Pretty Fly reveals a grouchier intent in its nature and sound from the off yet again grooves and the inviting tones of Hal are quickly seducing ears as the mighty rhythmic swings of drummer Boub Tchak resonate. A cantankerously toned bassline entangles the warmer but no less intrusive riffs and grooves of the guitars, it all contrasting and mixing masterfully with the melodic and fiery imagination which blossoms across the track before One Day springs its Gruntruck spiced proposal and in turn Bad Motorcycle swaggers in with its hard/classic rock fuelled stomp. Neither track quite live up to the heights of the first trio of songs yet spicy grooves and infectious roars as well as the sonic dexterity offered ensures both leave enjoyment high.

The release hits top gear again with Night Losers, its funk infested basslines alone sparking an already eager appetite as the tendrils of tangy guitar entangle ears. Again vocals and rhythms involve the listener with ease and though originality is maybe limited the imagination is swiftly hooked by the songs inventive twists, turns, and snarling enterprise.

With its southern rock hued melodies, the same applies to the excellent Running Out which swiftly seduces as sultry sonic sighs amidst calmer vocals and energies immerse ears in its smouldering but rhythmically imposing climate. Carrying a fierce snarl in its mellower stroll, the track is outstanding, best track contender which though closely rivalled within the album leaves the moment which lingers longest even as the bruising and thickly catchy rumble of Never Trust An Asshole mightily consumes ears and pleasure next.

The album’s title track is heavy rock ‘n’ roll at it most compelling and rousing, rhythms and riffs enslaving instincts as grooves and almost toxic melodies infest the imagination. It too is a battleground of attitude loaded aggression and energy infused with a tapestry of warm melodic invention and dustily charming harmonies.

Ensuring the album ends on a high similar to how it started, it calls time on the boozy rabble-rousing with the final Couple Of Beers, a track again weaving all the traits and contrasting shades of the Dog ‘N’ Style sound and invention in one exhilarating escapade. It is a fine end to Pub’s Calling, an album which may not be about to change the direction of muscle driven rock ‘n’ roll but certainly gives it something to get lively about.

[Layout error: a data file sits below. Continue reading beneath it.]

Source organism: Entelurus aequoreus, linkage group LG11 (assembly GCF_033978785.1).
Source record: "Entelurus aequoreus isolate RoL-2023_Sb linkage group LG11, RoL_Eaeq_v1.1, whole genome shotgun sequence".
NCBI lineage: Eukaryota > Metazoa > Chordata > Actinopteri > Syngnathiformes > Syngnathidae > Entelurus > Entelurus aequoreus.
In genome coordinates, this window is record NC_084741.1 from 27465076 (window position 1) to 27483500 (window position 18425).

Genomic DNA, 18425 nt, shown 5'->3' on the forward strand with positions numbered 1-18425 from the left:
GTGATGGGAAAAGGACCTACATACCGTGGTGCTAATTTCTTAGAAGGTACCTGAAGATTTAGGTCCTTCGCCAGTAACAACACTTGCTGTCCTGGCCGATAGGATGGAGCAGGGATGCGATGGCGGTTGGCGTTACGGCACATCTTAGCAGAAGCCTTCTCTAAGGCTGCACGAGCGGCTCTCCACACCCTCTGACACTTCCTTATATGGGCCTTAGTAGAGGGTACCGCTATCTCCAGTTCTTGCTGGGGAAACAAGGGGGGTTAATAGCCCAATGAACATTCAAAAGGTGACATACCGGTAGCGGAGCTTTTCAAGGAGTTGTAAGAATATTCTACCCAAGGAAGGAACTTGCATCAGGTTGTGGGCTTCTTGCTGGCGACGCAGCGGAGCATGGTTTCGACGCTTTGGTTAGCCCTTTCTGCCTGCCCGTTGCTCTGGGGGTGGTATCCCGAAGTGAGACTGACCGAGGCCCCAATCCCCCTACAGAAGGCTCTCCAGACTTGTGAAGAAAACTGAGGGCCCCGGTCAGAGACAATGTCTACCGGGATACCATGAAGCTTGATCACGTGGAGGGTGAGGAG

Pub’s Calling is out now across most online stores.

 

https://www.facebook.com/dognstylemusic   https://twitter.com/dognstyle

Pete RingMaster 21/09/2016

Copyright RingMaster: MyFreeCopyright

Berserkers – Lock & Load

groupe_RingMasterReview]

French rockers Berserkers have a sound it is simply impossible not to find a healthy appetite for. Hard rock in character with captivating and open traces of seventies/eighties bred rock led by the magnetic enterprise of keys; it is a masterfully compelling tapestry of sound and lively adventure flooding the band’s new album Lock & Load.

The Bordeaux band’s sound is certainly at odds with expectations when approaching a proposal called Berserkers and a release titled Lock & Load but swiftly persuades as the 2009 formed outfit entangle ears and imagination in their flavoursome energy and enterprise.  Founded by bassist/vocalist Julien “Julius” Logeais and keyboardist Julien “Judy” Rosello, the band’s original line-up was completed by guitarist Julien “Pix” Lamy, guitarist Arthur Orsini, and drummer Leo Calzetta. 2013 saw the departure of Rosello and the addition of Hammond organ toting Valentin “Val” Sarthou with the debut Berserkers album unveiled the following year. Following its release, the quintet became a quartet with Lamy leaving to concentrate on another project, Lock & Load the first encounter from the foursome and a striking offering it is too.